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Mariah Carey Copyright Case For 'All I Want For Christmas Is You' Dropped

Andy Stone, a country singer, dropped his lawsuit against Mariah Carey for copyright infringement over her hit song "All I Want for Christmas Is You." In June, Mr. Stone, a songwriter, sued the pop star, saying that he had co-written a song with the same name five years before.

Suleman Shah
Nov 04, 202282 Shares1287 Views
A Mississippi songwriter who wrote "All I Want for Christmas Is You," a holiday classic and repeat chart-topper from 1994, sued Mariah Carey copyright casefor $20 million. The case has been dropped.
Andy Stone sued Carey and her co-writer Walter Afanasieff in June, but on Tuesday, he dropped the case against Carey. A report from Rolling Stonesays that Stone was looking for at least $20 million in damages for alleged copyright infringement related only to the songs' similar titles.

Mariah Carey Sued For $20M Over Copyright Infringement Of 'All I Want for Christmas Is You'

A songwriter who sued Mariah Carey because he thought she copied his song "All I Want for Christmas Is You" has put the lawsuit on hold for now.
Vince Vance, a musician from Mississippi, sued Mariah Carey over copyright issues this summer. He said that Carey's 1994 holiday hit "All I Want for Christmas Is You" copied his 1989 song of the same name.
"All I Want" by Carey has been No. 1 on the Billboard Hot 100 during each of the last three holiday seasons. But on Tuesday, Vance's lawyers asked the court to let the case against Carey go away on its own.
The move means that the case will be thrown out, but Vance can still file it again in the future. Both Carey and Vance's lawyers did not respond to requests for comment.
Vance sued Carey in June, saying that his version of "All I Want for Christmas Is You" was recorded in 1989 and played a lot during the holiday season of 1993, a year before Carey released her more famous version of the same name.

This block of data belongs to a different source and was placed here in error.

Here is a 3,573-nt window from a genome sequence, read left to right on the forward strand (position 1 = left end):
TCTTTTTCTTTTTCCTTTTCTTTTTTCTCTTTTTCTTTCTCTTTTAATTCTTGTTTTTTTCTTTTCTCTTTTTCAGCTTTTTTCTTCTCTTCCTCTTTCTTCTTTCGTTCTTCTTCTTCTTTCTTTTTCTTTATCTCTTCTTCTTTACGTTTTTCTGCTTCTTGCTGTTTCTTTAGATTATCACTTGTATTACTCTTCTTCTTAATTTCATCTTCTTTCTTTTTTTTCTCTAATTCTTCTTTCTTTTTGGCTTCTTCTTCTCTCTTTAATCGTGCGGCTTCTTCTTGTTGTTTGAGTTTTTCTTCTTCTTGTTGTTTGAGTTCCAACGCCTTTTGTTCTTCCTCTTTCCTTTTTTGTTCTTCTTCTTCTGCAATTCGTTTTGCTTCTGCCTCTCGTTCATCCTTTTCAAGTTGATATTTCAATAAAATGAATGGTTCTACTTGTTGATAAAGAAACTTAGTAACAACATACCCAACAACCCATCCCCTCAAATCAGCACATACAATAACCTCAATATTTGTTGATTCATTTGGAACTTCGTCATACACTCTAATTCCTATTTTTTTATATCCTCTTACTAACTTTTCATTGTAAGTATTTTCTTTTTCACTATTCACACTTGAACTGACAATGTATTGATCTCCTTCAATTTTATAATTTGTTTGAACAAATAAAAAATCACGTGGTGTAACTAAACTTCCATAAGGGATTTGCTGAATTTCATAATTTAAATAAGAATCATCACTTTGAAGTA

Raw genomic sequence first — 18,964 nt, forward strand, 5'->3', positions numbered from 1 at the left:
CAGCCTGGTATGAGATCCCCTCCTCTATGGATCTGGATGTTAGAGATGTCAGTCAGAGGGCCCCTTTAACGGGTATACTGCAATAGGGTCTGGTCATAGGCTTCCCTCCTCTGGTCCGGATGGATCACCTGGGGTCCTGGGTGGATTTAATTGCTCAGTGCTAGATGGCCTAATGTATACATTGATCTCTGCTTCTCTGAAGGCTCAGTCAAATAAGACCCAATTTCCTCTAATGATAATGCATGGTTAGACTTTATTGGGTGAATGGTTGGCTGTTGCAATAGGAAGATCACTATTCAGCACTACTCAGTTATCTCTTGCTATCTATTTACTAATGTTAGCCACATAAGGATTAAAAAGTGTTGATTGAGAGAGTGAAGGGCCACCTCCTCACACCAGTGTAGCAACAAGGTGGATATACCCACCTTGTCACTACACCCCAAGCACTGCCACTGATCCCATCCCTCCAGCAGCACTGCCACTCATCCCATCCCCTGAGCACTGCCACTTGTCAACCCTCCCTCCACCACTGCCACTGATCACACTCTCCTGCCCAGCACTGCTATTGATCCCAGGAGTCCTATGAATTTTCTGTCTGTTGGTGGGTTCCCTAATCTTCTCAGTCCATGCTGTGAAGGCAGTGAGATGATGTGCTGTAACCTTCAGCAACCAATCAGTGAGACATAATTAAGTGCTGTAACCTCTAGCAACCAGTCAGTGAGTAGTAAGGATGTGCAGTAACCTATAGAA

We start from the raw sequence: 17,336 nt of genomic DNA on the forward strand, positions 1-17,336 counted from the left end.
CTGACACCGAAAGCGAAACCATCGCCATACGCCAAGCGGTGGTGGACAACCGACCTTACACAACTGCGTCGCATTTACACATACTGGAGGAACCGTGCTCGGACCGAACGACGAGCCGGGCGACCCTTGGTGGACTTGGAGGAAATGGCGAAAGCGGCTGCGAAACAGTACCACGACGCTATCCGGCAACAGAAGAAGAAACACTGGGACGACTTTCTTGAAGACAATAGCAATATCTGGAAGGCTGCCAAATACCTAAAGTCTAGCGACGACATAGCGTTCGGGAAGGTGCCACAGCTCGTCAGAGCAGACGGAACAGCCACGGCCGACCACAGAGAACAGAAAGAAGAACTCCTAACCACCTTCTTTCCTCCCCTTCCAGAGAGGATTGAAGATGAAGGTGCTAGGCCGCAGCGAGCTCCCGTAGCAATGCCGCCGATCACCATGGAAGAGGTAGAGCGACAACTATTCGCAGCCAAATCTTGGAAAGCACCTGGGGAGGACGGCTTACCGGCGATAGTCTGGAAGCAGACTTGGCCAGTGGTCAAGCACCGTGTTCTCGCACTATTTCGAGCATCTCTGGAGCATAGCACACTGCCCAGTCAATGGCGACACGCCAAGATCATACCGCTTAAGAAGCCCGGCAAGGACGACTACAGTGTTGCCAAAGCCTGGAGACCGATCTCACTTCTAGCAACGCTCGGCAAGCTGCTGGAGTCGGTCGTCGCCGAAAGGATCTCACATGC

He said that Carey's song was "based on" his own, and he sued her, her co-writer Walter Afanasieff, and Sony Music for at least $20 million. When the lawsuit against Carey was filed, it caught many people by surprise.
Didn't Vance wait too long to bring his case? There must be a limit on how long you can sue over a song that has been popular for almost 30 years, right?
But the surprising answer is no. This is mostly because of a decision made by the U.S. Supreme Court in 2014 about the movie Raging Bull. This decision overturned long-standing rules that limited how long a copyright owner could wait before going to court.
In the music business, the Raging Bull ruling has led to a number of lawsuits in recent years over copyright issues that go back decades, including one against Led Zeppelin over "Stairway to Heaven" which got a lot of attention.
In another case, "The Fly" by U2 and "I'd Do Anything for Love (But I Won't Do That)" by Meat Loaf were accused of stealing someone else's work.
But just because someone can sue doesn't mean they will win. This summer, experts told Billboard that Vance's claims about "All I Want for Christmas is You" would still have a hard time in court.
Even though the two songs have the same name and a single line in common, that's about all they have in common. The U.S. Copyright Office has records of many other songs with the name "All I Want for Christmas Is You," some of which were written before either Carey's or Vance's songs.
Paul Fakler, a veteran music litigator at the law firm Mayer Brown, told Billboard this summer:
The only similarity he claims is in the title of the song, not the music or lyrics. Words and short phrases are not protectable under copyright law, and there are dozens of other songs with that same title.- Paul Fakler
Before Vance asked for the case to be dropped this week, not much had happened in court in the past four months, and the case was still in its earliest stages of the procedure. When asked why they dropped the case or if they plan to re-file it, his lawyers did not answer.

Conclusion

Sony Corp. of America and Sony Music were both named as defendants in the lawsuit. Sony Music released "All I Want for Christmas Is You" on Columbia Records. Stone's lawyers voluntarily dropped the case, which means the plaintiff can file it again in the future.
However, as Rolling Stone points out, Stone is unlikely to get the $20 million prize he was hoping for because there are already 177 songs with the title "All I Want for Christmas Is You" that are protected by intellectual property rights. So Mariah Carey's copyright case was dropped.
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